When to Network

Last week, at an alumni meeting, a discussion was held regarding when alumni-student networking events should be held.  Some students were invited to give input.  One advised that late fall was a bad time for such sessions, because a number of seniors would already have jobs, and would be less likely to attend.

While this may be true at least some years, it struck me as too bad.  You shouldn’t just network when you need something, such as a job.  Networking is a continuous process.  You should always take advantage of the opportunity to meet interesting people, particularly alumni/ae who are interested in sharing their expertise with current students.

Networking is about relationship building.  And it is reciprocal.  Even as a student you have much to offer.  For example, I did a mock interview today with a student who is a candidate for a prestigious fellowship.  I learned that he was the product of a restaurant family in a city I will be visiting.  I jokingly asked him for a restaurant recommendation to break the ice, and he mentioned a place he liked.  Within hours I received an email from him with three further recommendations, complete with web sites and phone numbers.  How thoughtful that was.  This student understands that everyone has something to offer.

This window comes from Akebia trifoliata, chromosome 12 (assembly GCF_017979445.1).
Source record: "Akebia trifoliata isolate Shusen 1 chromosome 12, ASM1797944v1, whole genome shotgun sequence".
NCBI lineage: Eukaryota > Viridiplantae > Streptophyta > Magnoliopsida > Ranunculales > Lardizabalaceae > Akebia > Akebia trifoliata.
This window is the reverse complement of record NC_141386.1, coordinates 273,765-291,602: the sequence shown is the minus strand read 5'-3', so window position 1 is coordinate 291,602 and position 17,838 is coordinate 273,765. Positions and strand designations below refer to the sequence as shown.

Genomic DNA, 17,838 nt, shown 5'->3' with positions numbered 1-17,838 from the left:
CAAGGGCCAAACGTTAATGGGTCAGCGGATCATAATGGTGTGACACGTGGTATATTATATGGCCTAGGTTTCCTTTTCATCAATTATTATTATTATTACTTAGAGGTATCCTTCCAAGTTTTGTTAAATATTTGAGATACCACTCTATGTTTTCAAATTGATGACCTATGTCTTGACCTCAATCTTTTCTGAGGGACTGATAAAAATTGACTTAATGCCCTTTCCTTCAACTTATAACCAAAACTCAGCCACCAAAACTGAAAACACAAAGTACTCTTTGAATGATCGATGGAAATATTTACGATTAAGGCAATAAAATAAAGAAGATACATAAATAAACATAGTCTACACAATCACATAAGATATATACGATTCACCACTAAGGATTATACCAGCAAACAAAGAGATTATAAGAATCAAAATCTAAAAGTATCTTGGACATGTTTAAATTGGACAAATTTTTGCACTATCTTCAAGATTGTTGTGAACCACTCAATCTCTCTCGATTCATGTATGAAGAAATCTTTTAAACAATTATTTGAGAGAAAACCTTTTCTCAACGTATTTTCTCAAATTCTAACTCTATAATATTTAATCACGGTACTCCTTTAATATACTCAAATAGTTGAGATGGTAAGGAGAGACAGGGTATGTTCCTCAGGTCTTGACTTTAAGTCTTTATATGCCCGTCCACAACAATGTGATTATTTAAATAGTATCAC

So start networking today, and when you get a job, don’t stop.  You need a network, and your network needs you.

Author: Mylène

Mylène Kerschner is an Associate Director in Career Services working with the College of Arts & Sciences team.